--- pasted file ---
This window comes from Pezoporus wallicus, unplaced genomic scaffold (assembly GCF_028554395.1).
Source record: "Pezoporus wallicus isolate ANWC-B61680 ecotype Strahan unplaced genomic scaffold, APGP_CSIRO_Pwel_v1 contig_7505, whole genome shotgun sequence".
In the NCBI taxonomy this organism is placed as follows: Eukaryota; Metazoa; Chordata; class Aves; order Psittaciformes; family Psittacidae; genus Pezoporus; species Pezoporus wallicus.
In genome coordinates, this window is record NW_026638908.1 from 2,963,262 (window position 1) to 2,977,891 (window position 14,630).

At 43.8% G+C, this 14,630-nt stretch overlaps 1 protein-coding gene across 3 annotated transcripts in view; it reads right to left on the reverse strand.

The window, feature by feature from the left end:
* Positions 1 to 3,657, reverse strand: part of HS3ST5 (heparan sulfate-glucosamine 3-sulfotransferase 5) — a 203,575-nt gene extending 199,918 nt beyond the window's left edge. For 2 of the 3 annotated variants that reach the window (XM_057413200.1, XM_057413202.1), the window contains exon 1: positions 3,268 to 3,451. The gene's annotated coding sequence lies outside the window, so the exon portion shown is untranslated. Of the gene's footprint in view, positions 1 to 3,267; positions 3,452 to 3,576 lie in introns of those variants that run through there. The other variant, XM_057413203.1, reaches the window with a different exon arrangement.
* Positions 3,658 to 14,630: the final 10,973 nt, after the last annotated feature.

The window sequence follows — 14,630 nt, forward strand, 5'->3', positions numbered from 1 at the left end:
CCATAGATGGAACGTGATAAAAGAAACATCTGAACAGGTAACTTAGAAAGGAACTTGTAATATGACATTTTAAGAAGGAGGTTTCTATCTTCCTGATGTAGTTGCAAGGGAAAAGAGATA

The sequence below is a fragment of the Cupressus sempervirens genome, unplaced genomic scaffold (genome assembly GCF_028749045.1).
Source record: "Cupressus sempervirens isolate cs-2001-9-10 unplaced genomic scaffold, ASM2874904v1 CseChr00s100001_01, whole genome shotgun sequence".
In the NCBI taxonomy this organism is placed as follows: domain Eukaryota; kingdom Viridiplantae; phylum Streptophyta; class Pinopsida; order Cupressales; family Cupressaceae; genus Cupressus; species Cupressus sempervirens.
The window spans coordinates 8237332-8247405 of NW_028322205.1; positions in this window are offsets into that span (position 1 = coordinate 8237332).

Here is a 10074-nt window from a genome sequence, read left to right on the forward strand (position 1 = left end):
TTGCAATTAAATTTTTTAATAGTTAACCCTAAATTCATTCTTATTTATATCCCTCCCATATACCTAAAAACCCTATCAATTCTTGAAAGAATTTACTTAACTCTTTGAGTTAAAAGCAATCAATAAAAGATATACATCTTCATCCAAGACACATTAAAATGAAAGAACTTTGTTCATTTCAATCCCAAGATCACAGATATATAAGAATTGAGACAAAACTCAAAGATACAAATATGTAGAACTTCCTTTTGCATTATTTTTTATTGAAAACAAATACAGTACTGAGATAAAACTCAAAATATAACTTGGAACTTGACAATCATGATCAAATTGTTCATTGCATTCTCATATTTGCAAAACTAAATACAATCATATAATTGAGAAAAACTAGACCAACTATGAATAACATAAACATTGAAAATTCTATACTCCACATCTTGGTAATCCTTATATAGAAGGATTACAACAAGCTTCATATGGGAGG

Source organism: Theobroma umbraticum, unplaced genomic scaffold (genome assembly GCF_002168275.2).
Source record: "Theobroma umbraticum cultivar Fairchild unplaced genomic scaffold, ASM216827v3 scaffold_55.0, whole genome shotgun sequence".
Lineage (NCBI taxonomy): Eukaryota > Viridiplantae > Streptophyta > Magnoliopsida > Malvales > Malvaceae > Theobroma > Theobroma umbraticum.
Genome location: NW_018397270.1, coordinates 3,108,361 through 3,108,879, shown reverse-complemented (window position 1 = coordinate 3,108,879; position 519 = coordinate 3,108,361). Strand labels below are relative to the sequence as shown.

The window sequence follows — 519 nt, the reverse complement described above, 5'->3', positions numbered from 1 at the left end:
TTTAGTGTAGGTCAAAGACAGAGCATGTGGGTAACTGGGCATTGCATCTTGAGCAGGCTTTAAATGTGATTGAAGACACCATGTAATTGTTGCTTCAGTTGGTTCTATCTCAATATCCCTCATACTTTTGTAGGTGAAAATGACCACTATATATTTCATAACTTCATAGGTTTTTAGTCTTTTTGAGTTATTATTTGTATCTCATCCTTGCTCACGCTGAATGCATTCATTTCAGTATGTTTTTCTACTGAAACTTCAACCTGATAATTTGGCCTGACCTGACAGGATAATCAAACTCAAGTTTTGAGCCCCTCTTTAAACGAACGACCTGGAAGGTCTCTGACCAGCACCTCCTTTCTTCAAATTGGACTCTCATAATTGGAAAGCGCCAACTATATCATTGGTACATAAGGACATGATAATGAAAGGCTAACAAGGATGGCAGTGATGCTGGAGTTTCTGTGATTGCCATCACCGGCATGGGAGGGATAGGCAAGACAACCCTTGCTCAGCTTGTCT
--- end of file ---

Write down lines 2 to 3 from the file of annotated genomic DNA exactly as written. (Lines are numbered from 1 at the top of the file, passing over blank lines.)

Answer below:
Source record: "Pezoporus wallicus isolate ANWC-B61680 ecotype Strahan unplaced genomic scaffold, APGP_CSIRO_Pwel_v1 contig_7505, whole genome shotgun sequence".
In the NCBI taxonomy this organism is placed as follows: Eukaryota; Metazoa; Chordata; class Aves; order Psittaciformes; family Psittacidae; genus Pezoporus; species Pezoporus wallicus.